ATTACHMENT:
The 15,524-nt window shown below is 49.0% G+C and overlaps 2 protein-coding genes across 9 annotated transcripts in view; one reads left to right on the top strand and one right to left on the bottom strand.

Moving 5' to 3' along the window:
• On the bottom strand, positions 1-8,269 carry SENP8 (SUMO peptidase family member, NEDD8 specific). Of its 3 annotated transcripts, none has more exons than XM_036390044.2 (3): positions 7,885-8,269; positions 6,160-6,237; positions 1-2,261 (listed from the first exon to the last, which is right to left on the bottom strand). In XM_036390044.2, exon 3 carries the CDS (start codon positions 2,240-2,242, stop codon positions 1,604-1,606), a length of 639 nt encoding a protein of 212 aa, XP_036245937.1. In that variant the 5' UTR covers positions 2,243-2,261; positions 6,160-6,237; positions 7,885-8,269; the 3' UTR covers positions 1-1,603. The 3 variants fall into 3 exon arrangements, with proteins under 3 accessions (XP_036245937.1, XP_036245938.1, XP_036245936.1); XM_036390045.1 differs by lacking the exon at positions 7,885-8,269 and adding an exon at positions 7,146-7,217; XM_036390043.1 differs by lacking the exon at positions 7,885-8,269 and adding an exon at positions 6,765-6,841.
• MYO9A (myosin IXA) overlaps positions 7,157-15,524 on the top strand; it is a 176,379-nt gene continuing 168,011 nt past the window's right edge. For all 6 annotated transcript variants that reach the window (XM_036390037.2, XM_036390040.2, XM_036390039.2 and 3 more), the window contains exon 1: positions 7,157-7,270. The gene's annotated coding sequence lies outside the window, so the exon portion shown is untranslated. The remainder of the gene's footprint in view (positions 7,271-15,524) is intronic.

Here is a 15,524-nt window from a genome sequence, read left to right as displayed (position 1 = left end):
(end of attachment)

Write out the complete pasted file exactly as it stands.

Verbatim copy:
The 15,524-nt window shown below is 49.0% G+C and overlaps 2 protein-coding genes across 9 annotated transcripts in view; one reads left to right on the top strand and one right to left on the bottom strand.

Moving 5' to 3' along the window:
• On the bottom strand, positions 1-8,269 carry SENP8 (SUMO peptidase family member, NEDD8 specific). Of its 3 annotated transcripts, none has more exons than XM_036390044.2 (3): positions 7,885-8,269; positions 6,160-6,237; positions 1-2,261 (listed from the first exon to the last, which is right to left on the bottom strand). In XM_036390044.2, exon 3 carries the CDS (start codon positions 2,240-2,242, stop codon positions 1,604-1,606), a length of 639 nt encoding a protein of 212 aa, XP_036245937.1. In that variant the 5' UTR covers positions 2,243-2,261; positions 6,160-6,237; positions 7,885-8,269; the 3' UTR covers positions 1-1,603. The 3 variants fall into 3 exon arrangements, with proteins under 3 accessions (XP_036245937.1, XP_036245938.1, XP_036245936.1); XM_036390045.1 differs by lacking the exon at positions 7,885-8,269 and adding an exon at positions 7,146-7,217; XM_036390043.1 differs by lacking the exon at positions 7,885-8,269 and adding an exon at positions 6,765-6,841.
• MYO9A (myosin IXA) overlaps positions 7,157-15,524 on the top strand; it is a 176,379-nt gene continuing 168,011 nt past the window's right edge. For all 6 annotated transcript variants that reach the window (XM_036390037.2, XM_036390040.2, XM_036390039.2 and 3 more), the window contains exon 1: positions 7,157-7,270. The gene's annotated coding sequence lies outside the window, so the exon portion shown is untranslated. The remainder of the gene's footprint in view (positions 7,271-15,524) is intronic.

Here is a 15,524-nt window from a genome sequence, read left to right as displayed (position 1 = left end):